The first time Dave and I saw Bailey, we fell in love with the fuzzy little puppy. He came home with us on Christmas Eve – what a gift! Our very first baby, Bailey would lie in my lap as I rubbed his tummy, tickled underneath his chin and cooed, “Who’s a pretty baby?!” We invited friends and family to see our new “baby” and he pretty much captured their hearts too. Despite the uncontrollable sneezing, eyes watering and almost swelling shut, even our friends with terrible allergies still visited and pet him saying, “It’s okay because he’s so, so (ATCHOO!) adorable!”

Bailey taught me that there is joy in the most unexpected, simplest things.


He’s been there for us since the beginning…about 1 year into our marriage. He was the first one to learn that I was pregnant, and the first one to console me when we lost that pregnancy. He was also right there when I learned that I was pregnant with Emma. When I sat on the stairs in surprise, excitement and FEAR, he quickly tried to comfort me. For Bailey, consoling and comforting meant nudging my arm with his cold, wet nose until I finally pet him. My heart rate immediately slowed down.

Bailey taught me the simple, yet important lesson that making someone else feel better when you feel sad, makes you feel better too.


When Emma was born and cried NON-STOP for three months, Bailey stood guard over her bassinet, crib, baby swing and car seat.

First night home
First night home

I think he felt just as bad as I did that we couldn’t stop her crying. When he wasn’t standing over her, he could be found next to me. We would both look over at the crib and he would gently nudge me with the cold, wet nose.

Bailey taught me that misery really does like company.


When my mom and step-father, “Papa John”, would come over, they would literally run over us to get to Bailey. When we saw them just before our big move to Connecticut, my mom hugged me and sobbed, “Oh honey…I’m going to miss BAILEY so much!” The last time she visited and I was taking pictures, Mom asked if her “granddog” Bailey could be next to her in the picture. In fact, he already was as he didn’t leave her side that entire visit, which was the last time any of us ever saw her again.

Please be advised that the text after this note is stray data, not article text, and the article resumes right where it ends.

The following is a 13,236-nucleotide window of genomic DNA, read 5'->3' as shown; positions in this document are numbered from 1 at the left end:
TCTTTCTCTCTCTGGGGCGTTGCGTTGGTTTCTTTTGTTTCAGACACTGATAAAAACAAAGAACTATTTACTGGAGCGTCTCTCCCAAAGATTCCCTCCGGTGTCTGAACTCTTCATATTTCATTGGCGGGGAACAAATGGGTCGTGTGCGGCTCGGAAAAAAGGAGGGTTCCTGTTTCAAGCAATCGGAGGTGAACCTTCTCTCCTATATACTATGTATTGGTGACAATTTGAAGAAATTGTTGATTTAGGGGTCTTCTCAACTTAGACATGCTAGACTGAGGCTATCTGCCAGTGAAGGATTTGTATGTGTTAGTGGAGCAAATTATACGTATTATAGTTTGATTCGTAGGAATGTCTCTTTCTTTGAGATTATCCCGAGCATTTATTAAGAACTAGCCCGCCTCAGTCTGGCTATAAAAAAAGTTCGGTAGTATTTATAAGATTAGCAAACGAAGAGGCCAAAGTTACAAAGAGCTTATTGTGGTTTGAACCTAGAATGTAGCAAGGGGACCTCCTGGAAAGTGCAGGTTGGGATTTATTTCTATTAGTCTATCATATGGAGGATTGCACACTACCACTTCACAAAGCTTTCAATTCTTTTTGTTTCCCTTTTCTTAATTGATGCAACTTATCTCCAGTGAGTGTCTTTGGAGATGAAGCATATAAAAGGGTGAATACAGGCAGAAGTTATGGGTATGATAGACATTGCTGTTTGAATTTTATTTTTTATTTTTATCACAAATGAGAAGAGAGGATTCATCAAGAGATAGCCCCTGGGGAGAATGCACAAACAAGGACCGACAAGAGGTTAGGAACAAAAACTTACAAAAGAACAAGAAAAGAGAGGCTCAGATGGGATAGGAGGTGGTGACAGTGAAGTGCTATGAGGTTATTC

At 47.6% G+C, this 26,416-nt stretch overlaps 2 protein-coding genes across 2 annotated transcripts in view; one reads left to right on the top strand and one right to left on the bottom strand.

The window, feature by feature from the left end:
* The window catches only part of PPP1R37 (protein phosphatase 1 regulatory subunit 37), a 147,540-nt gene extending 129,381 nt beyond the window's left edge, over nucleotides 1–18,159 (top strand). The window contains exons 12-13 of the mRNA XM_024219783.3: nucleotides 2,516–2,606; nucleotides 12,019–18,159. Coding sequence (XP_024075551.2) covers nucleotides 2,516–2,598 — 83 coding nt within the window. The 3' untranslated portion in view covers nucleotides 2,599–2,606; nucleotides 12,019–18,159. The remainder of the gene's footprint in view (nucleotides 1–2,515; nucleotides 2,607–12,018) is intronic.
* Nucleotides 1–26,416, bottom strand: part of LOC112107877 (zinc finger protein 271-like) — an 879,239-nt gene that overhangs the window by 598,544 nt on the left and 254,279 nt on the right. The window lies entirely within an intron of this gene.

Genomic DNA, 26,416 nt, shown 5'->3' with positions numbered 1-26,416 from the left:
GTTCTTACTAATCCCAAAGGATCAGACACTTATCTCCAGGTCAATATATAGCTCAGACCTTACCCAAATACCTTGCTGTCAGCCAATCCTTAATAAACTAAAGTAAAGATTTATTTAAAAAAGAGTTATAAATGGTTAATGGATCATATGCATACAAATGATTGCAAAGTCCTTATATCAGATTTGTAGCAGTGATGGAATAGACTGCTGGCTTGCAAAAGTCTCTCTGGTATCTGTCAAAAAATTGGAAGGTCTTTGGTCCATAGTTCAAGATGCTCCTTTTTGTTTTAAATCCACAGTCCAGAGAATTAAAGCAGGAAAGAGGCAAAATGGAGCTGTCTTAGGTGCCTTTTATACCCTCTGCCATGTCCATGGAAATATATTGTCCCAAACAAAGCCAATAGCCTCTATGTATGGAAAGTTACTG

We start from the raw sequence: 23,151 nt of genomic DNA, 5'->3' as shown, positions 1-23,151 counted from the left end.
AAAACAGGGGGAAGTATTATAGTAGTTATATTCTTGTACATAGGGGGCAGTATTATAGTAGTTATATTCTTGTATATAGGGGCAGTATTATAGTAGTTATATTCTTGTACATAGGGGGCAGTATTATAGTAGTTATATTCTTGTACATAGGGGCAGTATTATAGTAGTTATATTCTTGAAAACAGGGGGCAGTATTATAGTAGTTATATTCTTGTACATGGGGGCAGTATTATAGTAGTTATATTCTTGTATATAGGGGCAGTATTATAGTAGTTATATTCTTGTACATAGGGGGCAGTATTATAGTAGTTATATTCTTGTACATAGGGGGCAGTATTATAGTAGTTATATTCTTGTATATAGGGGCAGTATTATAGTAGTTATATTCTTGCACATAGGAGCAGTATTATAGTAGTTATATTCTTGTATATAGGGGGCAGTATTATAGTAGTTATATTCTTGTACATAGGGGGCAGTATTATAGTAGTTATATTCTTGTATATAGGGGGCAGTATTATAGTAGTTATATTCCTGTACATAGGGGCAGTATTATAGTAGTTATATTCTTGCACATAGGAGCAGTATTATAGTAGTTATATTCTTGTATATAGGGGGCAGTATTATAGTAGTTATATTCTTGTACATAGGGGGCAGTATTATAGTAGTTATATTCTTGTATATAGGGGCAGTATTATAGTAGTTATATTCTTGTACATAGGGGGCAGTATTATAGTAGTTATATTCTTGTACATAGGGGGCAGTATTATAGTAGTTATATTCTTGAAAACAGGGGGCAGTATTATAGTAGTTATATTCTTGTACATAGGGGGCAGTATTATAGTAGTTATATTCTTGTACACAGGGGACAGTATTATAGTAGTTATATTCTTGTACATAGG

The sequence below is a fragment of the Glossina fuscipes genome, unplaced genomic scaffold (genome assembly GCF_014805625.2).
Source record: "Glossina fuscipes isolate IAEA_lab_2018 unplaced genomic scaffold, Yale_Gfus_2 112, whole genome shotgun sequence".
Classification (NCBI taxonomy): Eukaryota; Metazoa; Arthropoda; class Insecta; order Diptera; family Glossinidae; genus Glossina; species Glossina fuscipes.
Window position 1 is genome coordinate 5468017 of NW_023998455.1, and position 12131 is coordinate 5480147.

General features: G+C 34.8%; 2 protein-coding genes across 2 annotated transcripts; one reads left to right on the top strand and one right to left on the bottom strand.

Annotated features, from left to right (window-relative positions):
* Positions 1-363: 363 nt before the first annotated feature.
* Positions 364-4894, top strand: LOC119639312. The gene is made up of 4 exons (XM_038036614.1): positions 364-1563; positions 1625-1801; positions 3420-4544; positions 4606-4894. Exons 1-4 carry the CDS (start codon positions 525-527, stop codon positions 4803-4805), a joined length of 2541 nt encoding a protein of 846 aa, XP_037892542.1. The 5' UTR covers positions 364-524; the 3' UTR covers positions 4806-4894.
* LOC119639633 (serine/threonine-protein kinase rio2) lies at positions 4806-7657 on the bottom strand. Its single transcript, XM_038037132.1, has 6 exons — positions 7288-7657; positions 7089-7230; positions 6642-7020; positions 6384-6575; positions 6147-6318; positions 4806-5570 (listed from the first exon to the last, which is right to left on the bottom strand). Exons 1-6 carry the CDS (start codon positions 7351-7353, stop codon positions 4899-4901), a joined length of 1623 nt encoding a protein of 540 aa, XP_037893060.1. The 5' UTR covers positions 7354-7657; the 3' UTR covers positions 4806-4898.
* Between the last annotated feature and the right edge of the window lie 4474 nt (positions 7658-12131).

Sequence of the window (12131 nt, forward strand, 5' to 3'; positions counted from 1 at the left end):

This was taken the day AFTER Kate's First Communion when we realized we forgot to  take one with Grandma the day before!
The day AFTER Kate’s First Communion when we realized we forgot to take one with Grandma the day before. Kate was such a good sport to get back in the dress and wear the wilted headpiece.

Bailey taught me the importance of being loyal and present.


These days, Bailey’s a little slow…slow to get up, slow to hear things…just slow. No doubt about it, it’s just plain hard to get old. When he is up, he walks around looking like he’s had a partial boob job, which is funny but a little sad too. He still walks around the kitchen while his little sister, Jane, balances dog toys on his head. He lets her go first when we open the door to let them both outside. Bailey now refuses to eat unless there a “chicken meatball” to spice up his dry food. Just like his “Uncle” Blarney did many years ago, he also pretends to shiver to get extra treats and it works every time too. (I mean, have you ever seen a dog shiver with chattering teeth and all? It’s sooooo cute!) The vet just smiled when I told him and agreed that he’s earned every single treat.

It’s no surprise that the tumor is right over his heart and it keeps getting bigger and bigger. Because Bailey has always had the biggest heart.

So, we continue to keep each other as comfortable as possible and the “bro” supports us all.

are those happy tears, mommy?